My key to success (in sports and fighting cancer): The Mental Aspect is Major.

“Basketball has been my life. Along with my family and my faith, coaching is what I do. I’ve been at it for over 40 years — with most of my career as Head Coach of UNC Chapel Hill Women’s Basketball. Coaching is who I am.”

“I've been doing this work long enough to know that the mental aspect is major. Success is about a mentality that you choose to have. You make a decision. My teams have mostly decided to be winners. But one night I had a dream. I was sitting in the stands watching my team play. I wondered: why would I be doing that?”

“I hadn’t been feeling right. And then, I got the call, from the UNC Lineberger Cancer Center. I had acute myeloid leukemia. The doctors told me that it was treatable and curable, but that I needed to stop coaching and start chemo immediately. I thought I had perspective. I thought I handled pressure well, thought I had my priorities in order. But you don’t realize how much something is part of you, how much you love it and have a passion for it, until it’s taken away from you.”

“There are times when you've just got to make a decision -- Am I going to be strong through this, because that's all I have right now?”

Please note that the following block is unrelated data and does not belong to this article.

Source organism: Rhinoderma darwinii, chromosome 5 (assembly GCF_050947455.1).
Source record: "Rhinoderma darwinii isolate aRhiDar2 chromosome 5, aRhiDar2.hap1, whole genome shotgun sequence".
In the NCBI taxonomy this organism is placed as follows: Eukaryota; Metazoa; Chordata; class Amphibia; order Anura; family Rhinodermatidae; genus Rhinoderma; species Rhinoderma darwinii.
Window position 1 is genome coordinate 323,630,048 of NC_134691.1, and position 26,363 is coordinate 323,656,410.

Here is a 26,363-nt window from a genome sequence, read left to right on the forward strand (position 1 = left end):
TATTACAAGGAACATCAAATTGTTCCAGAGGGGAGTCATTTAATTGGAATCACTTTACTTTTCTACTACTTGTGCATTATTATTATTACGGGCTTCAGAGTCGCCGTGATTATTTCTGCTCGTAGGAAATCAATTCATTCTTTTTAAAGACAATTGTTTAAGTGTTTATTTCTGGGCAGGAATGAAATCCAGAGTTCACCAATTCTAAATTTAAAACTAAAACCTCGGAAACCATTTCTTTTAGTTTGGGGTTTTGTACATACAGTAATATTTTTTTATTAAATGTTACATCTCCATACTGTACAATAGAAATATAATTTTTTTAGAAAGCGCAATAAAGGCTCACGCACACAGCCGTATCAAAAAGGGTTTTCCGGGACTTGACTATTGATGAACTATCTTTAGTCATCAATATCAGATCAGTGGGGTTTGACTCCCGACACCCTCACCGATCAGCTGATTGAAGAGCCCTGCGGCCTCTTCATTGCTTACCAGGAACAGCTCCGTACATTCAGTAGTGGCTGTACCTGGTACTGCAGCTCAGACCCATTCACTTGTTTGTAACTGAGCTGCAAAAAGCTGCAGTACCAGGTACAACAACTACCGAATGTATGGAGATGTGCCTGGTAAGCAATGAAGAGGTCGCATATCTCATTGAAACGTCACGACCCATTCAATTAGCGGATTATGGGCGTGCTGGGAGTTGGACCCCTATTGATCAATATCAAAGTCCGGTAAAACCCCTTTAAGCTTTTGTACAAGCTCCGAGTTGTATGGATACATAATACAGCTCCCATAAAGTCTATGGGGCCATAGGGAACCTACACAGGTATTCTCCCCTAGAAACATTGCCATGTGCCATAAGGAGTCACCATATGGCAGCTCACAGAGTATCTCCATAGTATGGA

“Success is about a mentality that you choose to have. You make a decision… You decide to be a winner.”

“When my hair started falling out, I could've sat there and cried, but we had a party. I had my hairdresser came over and shave it off. I got a Mohawk, then a rat's tail. The doctors painted ‘Go Heels’ on the back of my bald head.”

“I refused to wear a hospital gown. I would never lie in the hospital bed unless I was sleeping. Most days, I'd walk and do strength training. Even when I felt bad I would work out. Every time I exercised, I felt better.”

“So many times, we get so much junk in the way. Distractions and things, and trust me: Cancer filters all of that out. You see much more clearly what really makes a difference.”

“In my fight to live, I had four rounds of chemotherapy, and I missed the entire 2013-14 season. In May of 2014, my doctors pronounced me cancer-free. On November 5, 2014, I coached my first game in over a year — and it was a win for the Tar Heels. I tell you, I felt great. Like a kid on the first day of school.”

Sylvia watching from the sidelines

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